Spring break is around the corner, as is summer vacation, which means you may be thinking of getting a temporary tattoo. After all, it’s temporary, so it’s harmless, right?
Not so fast. The Food and Drug Administration has issued a new health warning, asserting that temporary tattoos may pose some health risks.
Temporary tattoos can last anywhere from three days to several weeks. Although they aren’t injected into the skin, they do come with some risks, said Dr. Linda Katz, director of the FDA’s Office of Cosmetics and Colors.
Katz said consumers are still at risk for allergic reactions, which can be severe and can last even longer than the tattoo itself.
MedWatch, the FDA’s safety information and adverse event reporting program, has received many reports of serious, long-lasting reactions that consumers did not expect when they first got the temporary tattoo. Problems include redness, blisters, raised red weeping lesions, loss of skin pigmentation, increased sensitivity to sunlight and even permanent scarring.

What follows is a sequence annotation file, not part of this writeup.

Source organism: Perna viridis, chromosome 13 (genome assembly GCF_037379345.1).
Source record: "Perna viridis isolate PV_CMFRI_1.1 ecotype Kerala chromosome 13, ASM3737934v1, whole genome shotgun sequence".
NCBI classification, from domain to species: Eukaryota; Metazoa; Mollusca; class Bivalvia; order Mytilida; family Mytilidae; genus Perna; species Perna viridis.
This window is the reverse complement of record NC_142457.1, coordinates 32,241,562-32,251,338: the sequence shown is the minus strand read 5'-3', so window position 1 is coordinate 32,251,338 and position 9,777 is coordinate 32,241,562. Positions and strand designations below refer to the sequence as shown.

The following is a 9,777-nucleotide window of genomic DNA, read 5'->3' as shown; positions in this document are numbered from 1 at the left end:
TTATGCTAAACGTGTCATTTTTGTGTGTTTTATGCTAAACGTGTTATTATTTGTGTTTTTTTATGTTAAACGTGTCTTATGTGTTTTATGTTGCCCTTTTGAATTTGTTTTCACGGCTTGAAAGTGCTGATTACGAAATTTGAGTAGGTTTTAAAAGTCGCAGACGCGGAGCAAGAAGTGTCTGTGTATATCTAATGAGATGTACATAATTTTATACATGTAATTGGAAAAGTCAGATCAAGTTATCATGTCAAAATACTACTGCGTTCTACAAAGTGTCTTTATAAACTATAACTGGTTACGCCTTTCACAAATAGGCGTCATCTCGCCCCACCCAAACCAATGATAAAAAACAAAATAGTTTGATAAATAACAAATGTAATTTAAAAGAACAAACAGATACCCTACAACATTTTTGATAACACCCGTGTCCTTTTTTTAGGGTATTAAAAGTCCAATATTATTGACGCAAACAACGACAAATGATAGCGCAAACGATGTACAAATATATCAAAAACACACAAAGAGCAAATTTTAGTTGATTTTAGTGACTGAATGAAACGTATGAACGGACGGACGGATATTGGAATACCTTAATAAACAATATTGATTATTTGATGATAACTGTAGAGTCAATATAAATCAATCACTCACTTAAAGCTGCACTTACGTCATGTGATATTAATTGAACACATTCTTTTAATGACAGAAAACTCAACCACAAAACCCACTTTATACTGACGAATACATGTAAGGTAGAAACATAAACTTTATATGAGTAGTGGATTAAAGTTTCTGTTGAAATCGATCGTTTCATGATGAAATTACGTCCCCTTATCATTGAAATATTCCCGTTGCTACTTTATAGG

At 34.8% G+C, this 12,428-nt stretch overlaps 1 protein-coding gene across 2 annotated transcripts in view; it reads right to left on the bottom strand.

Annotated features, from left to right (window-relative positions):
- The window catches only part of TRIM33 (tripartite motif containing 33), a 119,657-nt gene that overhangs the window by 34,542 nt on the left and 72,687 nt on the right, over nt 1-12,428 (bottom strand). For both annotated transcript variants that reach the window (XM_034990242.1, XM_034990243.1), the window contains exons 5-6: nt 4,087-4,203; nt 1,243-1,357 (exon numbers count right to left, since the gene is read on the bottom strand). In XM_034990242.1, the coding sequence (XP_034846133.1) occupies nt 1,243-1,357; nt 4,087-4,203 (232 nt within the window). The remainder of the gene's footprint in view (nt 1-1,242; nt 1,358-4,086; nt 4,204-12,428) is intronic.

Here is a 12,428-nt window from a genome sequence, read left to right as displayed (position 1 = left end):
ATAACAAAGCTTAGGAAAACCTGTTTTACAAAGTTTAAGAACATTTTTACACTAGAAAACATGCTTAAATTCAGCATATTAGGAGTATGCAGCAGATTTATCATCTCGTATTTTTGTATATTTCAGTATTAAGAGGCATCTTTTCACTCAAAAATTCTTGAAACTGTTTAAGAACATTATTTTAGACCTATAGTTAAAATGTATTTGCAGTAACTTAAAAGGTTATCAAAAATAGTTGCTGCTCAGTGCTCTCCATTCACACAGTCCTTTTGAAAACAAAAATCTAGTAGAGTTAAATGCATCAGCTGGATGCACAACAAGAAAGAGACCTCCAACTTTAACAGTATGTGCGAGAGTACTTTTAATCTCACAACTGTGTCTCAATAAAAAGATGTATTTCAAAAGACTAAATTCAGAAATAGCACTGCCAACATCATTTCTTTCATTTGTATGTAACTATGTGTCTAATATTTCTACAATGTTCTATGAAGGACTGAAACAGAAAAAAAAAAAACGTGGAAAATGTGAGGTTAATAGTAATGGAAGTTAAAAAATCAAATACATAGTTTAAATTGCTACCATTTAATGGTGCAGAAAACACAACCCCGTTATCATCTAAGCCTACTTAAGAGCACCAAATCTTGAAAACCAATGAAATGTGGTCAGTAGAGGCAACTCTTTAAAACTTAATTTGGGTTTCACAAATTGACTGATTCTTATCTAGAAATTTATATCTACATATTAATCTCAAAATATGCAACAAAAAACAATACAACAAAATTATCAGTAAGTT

The FDA said some consumers had to seek medical attention after getting one of the tattoos, including trips to the emergency room. Sometimes these trips occurred right after the tattoo was placed on the skin, and sometimes they occurred weeks after the event.
Usually, temporary tattoos are done using henna – a reddish-brown coloring that derives from a flowering plant. Modern-day henna is called “black henna” and is often used in place of traditional henna. Inks marketed as black henna may be mixed with several other ingredients – or it could just be hair dye by itself. The FDA said adding other ingredients to the henna makes the tattoo last longer and look darker.
The extra ingredient in black henna is often coal-tar hair dye, which contains p-phenylenediamine (PPD), an ingredient that can cause dangerous skin reactions in some people, according to the FDA. The tattoo artist may use PPD-containing hair dye by itself, but either way, it’s dangerous and hard to tell which product is used.
Black henna tattoos may be sold at beaches, boardwalks or specialty shops. Some states have jurisdiction over professional cosmetology practices, but these vary by each state. It’s feasible that in whichever state you receive the tattoo, there is no licensed board checking to see if the artist is following safe and clean practices.
One 5-year-old girl experienced severe reddening on her arm two weeks after receiving a black henna temporary tattoo, while a 17-year-old experienced redness and itching that later blistered and filled with fluid.
If you have an allergic reaction to a temporary tattoo, please contact the FDA’s MedWatch, or call 1-800-FDA-1088.